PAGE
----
RANDOLPH WOMAN SENTENCED IN MORTGAGE FRAUD SCHEME
BOSTON, Mass. - A former Bank of America employee was sentenced yesterday in federal court for creating false documents to support fraudulent mortgage loan applications.
CLARISTA BRAMBLE, 59, of Randolph, was sentenced by U.S. Senior District Judge Joseph L. Tauro to three years of probation, with the first 6 months in home confinement on electronic monitoring. BRAMBLE was also ordered to pay restitution in the amount of
$311,000 to three mortgage lenders. BRAMBLE pleaded guilty to nine counts of wire fraud on December 9, 2010.
At the plea hearing, the prosecutor told the Court that had the case proceeded to trial the Government’s evidence would have proven that during the time BRAMBLE was a bank employee from December 2006 to July 2007, she created false bank documents reporting fictitious balances for accounts in the names of people applying for loans from mortgage lending companies. BRAMBLE received cash payments and other financial benefits from others engaged in the scheme, knowing the false documents would be used to fraudulently secure mortgage loans.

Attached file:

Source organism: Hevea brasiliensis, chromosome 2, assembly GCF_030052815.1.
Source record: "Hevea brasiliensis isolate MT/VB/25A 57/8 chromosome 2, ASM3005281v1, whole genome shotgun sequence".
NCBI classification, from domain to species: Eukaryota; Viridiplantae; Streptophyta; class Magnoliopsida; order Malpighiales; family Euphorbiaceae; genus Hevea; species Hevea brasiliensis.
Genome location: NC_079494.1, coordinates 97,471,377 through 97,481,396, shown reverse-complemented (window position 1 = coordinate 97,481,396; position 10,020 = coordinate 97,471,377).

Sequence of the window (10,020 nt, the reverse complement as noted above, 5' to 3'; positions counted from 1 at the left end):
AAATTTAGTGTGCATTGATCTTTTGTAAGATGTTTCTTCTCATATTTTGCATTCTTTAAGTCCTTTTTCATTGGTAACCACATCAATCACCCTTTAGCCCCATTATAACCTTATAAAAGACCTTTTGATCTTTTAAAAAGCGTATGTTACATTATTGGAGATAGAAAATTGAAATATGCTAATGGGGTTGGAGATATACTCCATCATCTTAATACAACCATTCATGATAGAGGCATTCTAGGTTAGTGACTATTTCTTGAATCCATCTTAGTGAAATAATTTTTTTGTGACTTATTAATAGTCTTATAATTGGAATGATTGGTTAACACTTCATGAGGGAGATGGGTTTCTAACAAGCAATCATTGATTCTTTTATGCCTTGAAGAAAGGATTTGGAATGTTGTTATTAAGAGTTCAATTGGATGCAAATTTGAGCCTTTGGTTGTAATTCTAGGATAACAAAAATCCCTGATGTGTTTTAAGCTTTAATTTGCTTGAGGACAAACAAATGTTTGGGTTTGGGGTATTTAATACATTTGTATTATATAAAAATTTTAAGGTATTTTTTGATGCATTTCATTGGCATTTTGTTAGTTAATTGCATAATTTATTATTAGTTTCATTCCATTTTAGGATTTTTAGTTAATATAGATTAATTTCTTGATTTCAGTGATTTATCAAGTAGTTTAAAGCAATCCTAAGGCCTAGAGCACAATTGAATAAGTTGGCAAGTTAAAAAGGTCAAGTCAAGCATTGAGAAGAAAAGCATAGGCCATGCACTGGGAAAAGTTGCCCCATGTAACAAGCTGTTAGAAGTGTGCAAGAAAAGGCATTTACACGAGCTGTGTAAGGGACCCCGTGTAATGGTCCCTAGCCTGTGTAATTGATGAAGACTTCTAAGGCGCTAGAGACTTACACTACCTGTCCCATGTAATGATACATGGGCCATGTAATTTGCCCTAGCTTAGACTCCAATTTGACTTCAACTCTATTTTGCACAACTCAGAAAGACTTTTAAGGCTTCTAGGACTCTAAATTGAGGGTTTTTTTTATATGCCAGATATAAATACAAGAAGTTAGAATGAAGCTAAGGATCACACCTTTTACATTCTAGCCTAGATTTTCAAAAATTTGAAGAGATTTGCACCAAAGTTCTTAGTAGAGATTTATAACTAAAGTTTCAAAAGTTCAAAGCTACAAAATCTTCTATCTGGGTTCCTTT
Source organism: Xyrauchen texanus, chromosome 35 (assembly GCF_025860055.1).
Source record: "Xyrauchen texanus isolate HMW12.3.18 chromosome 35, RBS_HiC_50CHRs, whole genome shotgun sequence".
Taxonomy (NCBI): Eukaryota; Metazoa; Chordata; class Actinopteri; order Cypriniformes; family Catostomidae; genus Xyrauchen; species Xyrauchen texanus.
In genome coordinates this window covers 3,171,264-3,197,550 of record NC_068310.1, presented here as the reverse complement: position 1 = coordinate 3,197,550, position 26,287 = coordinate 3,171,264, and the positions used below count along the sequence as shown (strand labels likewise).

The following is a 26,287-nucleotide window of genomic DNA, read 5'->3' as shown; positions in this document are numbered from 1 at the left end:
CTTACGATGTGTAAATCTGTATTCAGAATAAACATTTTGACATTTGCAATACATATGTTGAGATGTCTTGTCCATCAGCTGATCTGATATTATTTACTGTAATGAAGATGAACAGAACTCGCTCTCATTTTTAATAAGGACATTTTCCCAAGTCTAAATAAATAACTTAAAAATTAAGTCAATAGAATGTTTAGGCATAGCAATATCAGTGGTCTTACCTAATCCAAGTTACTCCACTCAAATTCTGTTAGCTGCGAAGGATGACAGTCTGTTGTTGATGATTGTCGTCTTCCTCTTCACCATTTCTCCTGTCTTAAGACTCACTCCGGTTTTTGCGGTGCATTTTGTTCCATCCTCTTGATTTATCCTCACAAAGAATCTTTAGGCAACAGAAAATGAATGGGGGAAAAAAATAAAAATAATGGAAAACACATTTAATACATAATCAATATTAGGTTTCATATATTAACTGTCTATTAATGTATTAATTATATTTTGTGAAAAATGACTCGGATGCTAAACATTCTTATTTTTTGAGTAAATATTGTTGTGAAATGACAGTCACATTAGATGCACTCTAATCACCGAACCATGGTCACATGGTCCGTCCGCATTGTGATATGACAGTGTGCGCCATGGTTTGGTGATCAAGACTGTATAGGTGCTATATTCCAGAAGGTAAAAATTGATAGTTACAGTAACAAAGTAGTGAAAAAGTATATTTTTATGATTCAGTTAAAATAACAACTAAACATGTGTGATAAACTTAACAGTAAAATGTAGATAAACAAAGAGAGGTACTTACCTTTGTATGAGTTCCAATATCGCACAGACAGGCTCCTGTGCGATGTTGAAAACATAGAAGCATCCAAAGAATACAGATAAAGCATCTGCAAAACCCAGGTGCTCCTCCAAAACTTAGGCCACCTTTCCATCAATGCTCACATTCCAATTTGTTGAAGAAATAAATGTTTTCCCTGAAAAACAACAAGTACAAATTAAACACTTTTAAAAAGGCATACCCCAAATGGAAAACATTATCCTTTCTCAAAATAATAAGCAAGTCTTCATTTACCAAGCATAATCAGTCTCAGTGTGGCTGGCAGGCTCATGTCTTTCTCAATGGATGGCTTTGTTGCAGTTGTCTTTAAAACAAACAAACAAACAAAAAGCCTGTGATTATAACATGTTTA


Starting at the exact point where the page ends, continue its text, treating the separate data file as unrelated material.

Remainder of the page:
United States Attorney Carmen M. Ortiz, Richard DesLauriers, Special Agent in Charge of the Federal Bureau of Investigation - Boston Field Division and William Offord, Special Agent in Charge of the Internal Revenue Service’s Criminal Investigation in Bostonmade the announcement today. The case was investigated by the Federal Bureau of Investigation and the Internal Revenue Service, with the assistance of Bank of America. It was prosecuted by Assistant U.S. Attorneys Victor A. Wild and Ryan M. DiSantis of Ortiz’s Economic Crimes Unit.
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